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"Ibid" (NR, 2008, IndiePix): Some movies completely telegraph their intentions well before the halfway mark has even arrived. Others demand a more careful viewing. And then there are the films that, even if you devour every frame with your undiv
"Ibid" (NR, 2008, IndiePix): Some movies completely telegraph their intentions well before the halfway mark has even arrived. Others demand a more careful viewing. And then there are the films that, even if you devour every frame with your undivided attention, may nonetheless demand a second viewing before it all makes sense. And then, beyond all that and deep inside a forest that few filmmakers or filmgoers dare tread, is "Ibid," which finds two mental patients (Christian Campbell as Lionel, Russell Friedenberg as Tin) busting out of their ward in hopes of both giving dramatic life to a script Lionel has written and getting to the bottom of the rather harrowing journey that is their own two lives. "Ibid" completely blurs the lines between the script, the script within the script, and the separate principles of fact and fiction within the world. At no point does it explain these lines, either. That's left up to the viewer to mold and interpret - a ridiculous proposition for 95 percent of us and a completely tantalizing cerebral dare for all who remain.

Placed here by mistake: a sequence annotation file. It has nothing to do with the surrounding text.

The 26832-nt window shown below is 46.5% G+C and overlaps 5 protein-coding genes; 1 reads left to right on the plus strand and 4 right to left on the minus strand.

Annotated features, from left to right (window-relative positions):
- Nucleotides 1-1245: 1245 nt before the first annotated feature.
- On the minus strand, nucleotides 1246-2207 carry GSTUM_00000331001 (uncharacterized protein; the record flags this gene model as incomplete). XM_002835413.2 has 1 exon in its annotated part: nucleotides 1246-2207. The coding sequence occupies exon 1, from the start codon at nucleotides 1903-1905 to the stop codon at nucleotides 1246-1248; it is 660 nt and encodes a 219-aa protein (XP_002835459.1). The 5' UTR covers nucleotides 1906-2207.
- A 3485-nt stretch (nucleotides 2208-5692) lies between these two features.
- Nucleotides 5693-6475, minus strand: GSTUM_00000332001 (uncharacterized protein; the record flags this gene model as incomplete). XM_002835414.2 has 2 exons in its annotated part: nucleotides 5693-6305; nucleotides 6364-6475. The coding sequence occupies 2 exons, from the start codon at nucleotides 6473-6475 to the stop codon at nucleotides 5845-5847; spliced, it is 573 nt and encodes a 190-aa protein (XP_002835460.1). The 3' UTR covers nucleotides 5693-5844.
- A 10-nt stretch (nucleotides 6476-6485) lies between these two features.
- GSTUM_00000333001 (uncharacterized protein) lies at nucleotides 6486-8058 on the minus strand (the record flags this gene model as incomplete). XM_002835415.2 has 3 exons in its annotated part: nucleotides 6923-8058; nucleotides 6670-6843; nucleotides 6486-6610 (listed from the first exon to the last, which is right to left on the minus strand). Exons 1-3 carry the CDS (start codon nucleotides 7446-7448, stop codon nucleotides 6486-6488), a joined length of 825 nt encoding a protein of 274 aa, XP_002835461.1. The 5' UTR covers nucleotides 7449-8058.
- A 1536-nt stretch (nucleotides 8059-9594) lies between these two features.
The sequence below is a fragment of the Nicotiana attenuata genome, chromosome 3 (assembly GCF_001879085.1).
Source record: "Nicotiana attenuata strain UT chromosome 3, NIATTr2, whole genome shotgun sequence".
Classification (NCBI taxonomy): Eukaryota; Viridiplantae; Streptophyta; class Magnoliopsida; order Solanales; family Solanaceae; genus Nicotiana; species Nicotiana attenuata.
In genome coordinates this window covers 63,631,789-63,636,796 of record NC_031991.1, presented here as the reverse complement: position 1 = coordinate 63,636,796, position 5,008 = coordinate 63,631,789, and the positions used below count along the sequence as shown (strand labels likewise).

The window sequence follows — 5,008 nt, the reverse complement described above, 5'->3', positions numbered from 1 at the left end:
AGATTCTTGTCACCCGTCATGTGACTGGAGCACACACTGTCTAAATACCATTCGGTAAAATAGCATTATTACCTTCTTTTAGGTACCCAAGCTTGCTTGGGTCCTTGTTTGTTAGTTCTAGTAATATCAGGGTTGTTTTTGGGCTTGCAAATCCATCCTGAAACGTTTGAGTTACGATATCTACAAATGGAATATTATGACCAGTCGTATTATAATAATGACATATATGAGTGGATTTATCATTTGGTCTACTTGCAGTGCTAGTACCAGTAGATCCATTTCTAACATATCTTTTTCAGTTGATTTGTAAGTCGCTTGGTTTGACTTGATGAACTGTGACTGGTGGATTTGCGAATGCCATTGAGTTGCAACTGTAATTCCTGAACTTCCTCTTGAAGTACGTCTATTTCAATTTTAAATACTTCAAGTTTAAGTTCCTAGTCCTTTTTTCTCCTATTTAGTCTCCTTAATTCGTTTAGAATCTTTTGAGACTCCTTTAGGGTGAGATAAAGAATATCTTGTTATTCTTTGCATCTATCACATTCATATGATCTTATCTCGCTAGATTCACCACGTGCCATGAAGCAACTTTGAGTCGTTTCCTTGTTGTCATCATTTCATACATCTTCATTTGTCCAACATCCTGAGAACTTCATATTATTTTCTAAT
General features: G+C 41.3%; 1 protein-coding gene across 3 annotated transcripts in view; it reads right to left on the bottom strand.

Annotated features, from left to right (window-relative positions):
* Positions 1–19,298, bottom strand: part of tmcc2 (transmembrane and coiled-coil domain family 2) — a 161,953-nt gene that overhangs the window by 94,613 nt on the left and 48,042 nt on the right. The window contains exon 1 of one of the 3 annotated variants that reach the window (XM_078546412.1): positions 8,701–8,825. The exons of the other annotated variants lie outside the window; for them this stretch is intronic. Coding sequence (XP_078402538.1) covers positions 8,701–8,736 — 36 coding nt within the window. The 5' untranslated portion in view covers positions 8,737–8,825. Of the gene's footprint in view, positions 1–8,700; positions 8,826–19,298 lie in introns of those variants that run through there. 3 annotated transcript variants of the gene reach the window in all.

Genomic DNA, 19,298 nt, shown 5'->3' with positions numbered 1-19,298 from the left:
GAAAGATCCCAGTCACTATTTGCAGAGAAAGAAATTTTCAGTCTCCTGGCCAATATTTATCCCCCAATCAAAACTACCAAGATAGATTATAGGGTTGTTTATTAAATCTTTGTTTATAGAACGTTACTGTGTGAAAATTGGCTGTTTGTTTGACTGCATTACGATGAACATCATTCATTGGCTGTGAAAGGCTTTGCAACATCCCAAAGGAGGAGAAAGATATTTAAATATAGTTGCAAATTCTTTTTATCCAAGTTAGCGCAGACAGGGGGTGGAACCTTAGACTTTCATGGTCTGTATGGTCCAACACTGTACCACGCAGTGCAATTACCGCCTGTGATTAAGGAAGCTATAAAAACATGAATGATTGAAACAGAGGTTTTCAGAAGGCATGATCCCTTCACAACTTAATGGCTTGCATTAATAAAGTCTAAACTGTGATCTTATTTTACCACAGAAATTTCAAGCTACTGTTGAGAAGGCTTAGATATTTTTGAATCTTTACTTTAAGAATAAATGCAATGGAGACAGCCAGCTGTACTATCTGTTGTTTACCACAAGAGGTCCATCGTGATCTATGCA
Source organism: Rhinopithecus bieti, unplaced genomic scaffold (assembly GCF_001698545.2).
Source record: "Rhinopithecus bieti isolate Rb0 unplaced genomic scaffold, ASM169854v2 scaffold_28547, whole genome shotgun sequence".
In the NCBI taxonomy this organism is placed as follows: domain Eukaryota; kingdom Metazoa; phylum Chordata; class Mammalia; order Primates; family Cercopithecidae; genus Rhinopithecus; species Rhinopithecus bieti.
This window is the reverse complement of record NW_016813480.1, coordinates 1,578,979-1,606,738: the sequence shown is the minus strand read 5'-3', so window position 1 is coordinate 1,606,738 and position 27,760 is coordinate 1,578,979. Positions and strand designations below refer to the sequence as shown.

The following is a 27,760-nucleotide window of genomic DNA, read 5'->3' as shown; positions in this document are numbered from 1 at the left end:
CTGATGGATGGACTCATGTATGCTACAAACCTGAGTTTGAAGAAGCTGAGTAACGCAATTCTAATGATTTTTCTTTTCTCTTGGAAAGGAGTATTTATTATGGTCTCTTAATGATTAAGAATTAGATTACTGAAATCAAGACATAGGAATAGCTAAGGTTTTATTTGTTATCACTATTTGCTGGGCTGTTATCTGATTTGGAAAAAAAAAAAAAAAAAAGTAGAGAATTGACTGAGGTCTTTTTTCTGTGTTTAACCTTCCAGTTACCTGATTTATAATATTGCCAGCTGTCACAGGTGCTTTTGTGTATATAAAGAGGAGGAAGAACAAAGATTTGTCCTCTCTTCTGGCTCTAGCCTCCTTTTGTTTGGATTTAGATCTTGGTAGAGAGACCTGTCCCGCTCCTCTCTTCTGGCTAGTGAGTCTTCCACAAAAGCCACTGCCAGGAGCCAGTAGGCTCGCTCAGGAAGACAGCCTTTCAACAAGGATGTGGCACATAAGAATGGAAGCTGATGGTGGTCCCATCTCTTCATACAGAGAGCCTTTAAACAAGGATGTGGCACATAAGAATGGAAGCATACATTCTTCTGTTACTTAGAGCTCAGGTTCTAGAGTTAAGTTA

Extras: Deleted scenes, interviews, behind-the-scenes feature.
"Spinning into Butter" (R, 2007, Screen Media Films): Spirited debate and beautiful scenery are two of a long list of things that shouldn't inspire feelings of depression. But there's something unintentionally funereal about "Spinning Into Butter," which takes us to the campus of a prestigious and picturesque Vermont college that finds itself making news after a student (Paul James) receives a handful of anonymous racial threats. "Butter" unspools itself largely from the perspective of the college's second-year dean (Sarah Jessica Parker), whose own brush with racial tension led her to Vermont from Chicago in the first place. Parker herself helps orchestrate some gutsy exchanges with her students, colleagues and especially a reporter (Mykelti Williamson) who has a past of his own. But even when the debate reaches its highest volume, there's some serious drab in "Butter's" air. No extras.
"Baby on Board" (R, 2009, National Entertainment Media): In comedy as in life, it is not advisable to be caught out in the open with your pants down. But that's where "Baby on Board" finds itself - stranded in a clumsy middle between cute comedy, gross-out comedy, black comedy and a sad attempt at something heartwarming. "Board's" premise isn't rocketry: Angela (Heather Graham) and Curtis (Jerry O'Connell) are married and on the precipice of starting a family when a series of misunderstandings separately leads each to believe the other is cheating. Their best friends (John Corbett and Katie Finneran) find themselves in the same predicament, and the stage is set for one of those completely unbelievable farces that either darkly or goofily plays on all that disbelief. But "Board" tries instead to be cute and ugly at the same time. In the resulting self-confusion it weakly picks scraps from both sides.
Extras: Director/producer commentary, photo gallery.
- McClatchy-Tribune News Services